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At home in the revolution: public talks by the author

25 February 2016

At home in the revolution: public talks by the author

Lucy McDiarmid will be speaking about At home in the revolution at a series of public talks. Here is her provisional schedule:

  • 21 February, 7-8pm:  interview with Susan Cahill for ‘Talking History’, Newstalk 106-108fm
  • 28 February, 12.30-2pm: ‘Waking the Feminists’ event at Fordham University, New York
  • 10 March, 7pm: ‘1916 Women’ event at Farmleigh, Dublin
  • 12 March, 3pm: 'Jumping into the GPO: women’s access to the Rising', Kilkenny Castle
  • 14 March, 6pm: ‘Women and the Rising; Lucy McDiarmid in conversation with Patricia Coughlan', Farmgate Cafe - English Market Princes Street, Cork
  • 19 March:  talk at County Library in Ballinamore, Leitrim 
  • 22 March, 7.30pm: Pádraig de Brún lecture, National University of Ireland Galway
  • 28 March, 11am: 'Jumping into the GPO: How women entered male space in 1916', DIT Aungier Street
  • 28 March, 5pm: 'Dublin, Easter 1916: What was it like?', Trinity College Dublin
  • 2 April, 10am-5pm: Taste of the Yeats Summer School, Glucksman Ireland House, New York University
  • 23 April: conference on ‘The Trans-Atlantic Context of the Rising’, Glucksman Ireland House, New York University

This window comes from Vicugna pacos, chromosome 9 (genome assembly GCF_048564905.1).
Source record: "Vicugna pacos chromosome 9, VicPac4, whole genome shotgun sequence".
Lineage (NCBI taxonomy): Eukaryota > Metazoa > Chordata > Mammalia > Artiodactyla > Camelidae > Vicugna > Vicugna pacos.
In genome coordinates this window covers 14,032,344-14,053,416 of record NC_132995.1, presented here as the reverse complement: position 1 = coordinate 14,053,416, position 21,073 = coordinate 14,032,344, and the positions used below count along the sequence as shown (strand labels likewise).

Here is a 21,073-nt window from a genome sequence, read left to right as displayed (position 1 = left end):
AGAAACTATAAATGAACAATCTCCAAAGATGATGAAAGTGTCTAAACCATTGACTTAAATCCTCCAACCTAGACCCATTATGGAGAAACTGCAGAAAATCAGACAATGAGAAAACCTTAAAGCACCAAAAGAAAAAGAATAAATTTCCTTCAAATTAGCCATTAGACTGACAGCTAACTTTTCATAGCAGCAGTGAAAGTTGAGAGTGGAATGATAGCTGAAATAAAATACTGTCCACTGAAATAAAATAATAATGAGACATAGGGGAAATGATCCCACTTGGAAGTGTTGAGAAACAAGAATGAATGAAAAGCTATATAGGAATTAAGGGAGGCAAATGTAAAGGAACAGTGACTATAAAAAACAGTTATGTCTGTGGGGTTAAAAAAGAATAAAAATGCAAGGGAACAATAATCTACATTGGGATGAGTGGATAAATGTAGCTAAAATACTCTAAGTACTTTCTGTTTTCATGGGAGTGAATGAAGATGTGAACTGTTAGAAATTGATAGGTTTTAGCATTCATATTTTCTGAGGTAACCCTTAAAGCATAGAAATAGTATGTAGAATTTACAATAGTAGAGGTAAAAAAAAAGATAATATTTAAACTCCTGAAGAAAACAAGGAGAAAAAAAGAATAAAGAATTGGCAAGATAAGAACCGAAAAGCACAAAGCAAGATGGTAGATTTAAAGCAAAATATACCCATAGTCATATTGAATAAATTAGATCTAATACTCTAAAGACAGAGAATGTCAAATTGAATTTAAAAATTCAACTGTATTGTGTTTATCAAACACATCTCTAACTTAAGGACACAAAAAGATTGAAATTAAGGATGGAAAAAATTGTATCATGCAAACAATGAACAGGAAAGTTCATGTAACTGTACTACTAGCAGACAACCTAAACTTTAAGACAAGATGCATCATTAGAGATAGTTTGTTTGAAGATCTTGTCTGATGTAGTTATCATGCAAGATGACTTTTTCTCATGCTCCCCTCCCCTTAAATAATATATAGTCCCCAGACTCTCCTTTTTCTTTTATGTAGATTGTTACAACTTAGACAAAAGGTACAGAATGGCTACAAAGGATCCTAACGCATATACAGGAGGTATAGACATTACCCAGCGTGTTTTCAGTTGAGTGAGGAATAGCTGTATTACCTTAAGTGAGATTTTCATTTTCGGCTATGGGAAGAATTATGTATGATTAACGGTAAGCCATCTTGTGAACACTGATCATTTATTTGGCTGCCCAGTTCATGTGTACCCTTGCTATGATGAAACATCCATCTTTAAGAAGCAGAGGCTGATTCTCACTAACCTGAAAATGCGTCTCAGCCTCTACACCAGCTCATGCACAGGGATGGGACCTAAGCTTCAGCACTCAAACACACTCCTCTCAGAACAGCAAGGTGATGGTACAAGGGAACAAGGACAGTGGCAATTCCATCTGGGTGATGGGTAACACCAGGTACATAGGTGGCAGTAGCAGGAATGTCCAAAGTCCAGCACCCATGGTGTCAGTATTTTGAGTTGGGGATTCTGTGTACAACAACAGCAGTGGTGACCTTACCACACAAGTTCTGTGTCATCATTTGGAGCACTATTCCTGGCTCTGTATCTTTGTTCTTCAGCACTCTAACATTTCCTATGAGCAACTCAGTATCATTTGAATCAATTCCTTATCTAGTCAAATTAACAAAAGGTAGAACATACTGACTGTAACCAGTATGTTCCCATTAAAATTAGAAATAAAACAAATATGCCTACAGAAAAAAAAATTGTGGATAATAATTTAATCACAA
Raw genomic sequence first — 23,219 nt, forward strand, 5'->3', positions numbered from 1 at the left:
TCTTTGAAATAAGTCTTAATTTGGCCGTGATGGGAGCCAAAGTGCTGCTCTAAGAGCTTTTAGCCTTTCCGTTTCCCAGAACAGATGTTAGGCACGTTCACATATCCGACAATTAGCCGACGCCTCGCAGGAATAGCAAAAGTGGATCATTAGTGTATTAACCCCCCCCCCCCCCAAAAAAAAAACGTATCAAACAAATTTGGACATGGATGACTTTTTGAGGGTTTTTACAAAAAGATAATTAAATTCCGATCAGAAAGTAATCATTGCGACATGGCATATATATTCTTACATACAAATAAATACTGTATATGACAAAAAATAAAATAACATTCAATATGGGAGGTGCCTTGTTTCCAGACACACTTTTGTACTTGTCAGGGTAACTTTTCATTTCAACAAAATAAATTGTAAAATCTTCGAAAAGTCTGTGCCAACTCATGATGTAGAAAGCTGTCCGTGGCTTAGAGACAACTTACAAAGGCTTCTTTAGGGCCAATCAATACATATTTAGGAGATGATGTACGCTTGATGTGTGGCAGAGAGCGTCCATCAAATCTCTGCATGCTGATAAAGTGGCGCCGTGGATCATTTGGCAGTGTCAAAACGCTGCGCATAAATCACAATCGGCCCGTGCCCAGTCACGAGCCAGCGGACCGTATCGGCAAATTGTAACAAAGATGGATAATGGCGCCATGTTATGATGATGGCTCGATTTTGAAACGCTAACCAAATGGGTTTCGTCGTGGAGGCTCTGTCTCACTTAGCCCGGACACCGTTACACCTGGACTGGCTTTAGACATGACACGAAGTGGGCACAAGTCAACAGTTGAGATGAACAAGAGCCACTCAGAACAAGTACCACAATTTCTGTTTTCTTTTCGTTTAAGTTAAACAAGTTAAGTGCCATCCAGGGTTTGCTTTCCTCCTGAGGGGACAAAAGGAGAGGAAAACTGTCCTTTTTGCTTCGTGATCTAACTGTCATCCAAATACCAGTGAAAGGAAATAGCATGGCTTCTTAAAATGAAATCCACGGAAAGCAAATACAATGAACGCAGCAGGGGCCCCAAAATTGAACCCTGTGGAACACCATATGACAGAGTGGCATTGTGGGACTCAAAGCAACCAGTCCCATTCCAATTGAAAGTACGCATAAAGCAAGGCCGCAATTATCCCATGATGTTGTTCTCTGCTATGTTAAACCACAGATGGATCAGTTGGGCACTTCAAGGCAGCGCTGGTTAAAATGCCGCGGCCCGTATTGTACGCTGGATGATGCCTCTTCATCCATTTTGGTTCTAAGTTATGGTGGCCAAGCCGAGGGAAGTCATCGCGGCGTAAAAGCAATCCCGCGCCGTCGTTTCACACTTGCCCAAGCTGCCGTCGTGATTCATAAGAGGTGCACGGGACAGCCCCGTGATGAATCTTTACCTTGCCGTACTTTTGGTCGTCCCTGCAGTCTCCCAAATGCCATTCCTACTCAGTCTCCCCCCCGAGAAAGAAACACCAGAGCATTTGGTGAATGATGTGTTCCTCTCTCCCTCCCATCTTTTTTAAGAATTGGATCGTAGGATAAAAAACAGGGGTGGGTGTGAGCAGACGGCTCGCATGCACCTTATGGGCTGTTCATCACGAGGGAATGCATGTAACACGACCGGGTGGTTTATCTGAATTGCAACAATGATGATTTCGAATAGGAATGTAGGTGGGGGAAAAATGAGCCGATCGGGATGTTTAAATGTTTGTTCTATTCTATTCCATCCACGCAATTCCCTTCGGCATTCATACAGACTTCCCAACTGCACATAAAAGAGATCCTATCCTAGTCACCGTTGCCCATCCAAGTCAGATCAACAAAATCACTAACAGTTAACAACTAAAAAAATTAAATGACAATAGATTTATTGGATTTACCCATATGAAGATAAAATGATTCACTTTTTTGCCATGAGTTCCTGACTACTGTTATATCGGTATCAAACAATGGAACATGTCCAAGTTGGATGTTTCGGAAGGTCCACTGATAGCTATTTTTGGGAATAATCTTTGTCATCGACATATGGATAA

• 25-29 July: International Association for the Study of Irish Literature Annual Conference, University College Cork

At Home in the Revolution derives its material from women’s own accounts of the Easter Rising, interpreted broadly to include also the Howth gun-running and events that took place over the summer of 1916 in Ireland. These eye-witness narratives -- diaries, letters, memoirs, autobiographies, and official witness statements -- were written by nationalists and unionists, Catholics and Protestants, women who felt completely at home in the garrisons, cooking for the men and treating their wounds, and women who stayed at home during the Rising.

‘This work is an exemplar of how to do and write women’s history. Although bookshelves may be groaning with the weight of 1916-themed books this is one book no one interested in the 1916 Rising can be without’. Mary McAuliffe for History Ireland.

'Few books published for the centenary of 1916 will be as original, as entertaining, as thoroughly researched or as well written as this analysis of women's words, ideas and actions during the Easter Rising'. Angela Bourke for the Irish Times. Read the full review here

'The book is at once a political study of shifting gender relations as well as a thoroughly researched, vivid, emotional, and often comic look at forgotten stories of the Rising that will entertain as much as it will enlighten'. Adam Farley for Irish America Magazine. Read the full review here

At home in the revolution is available from our webshop

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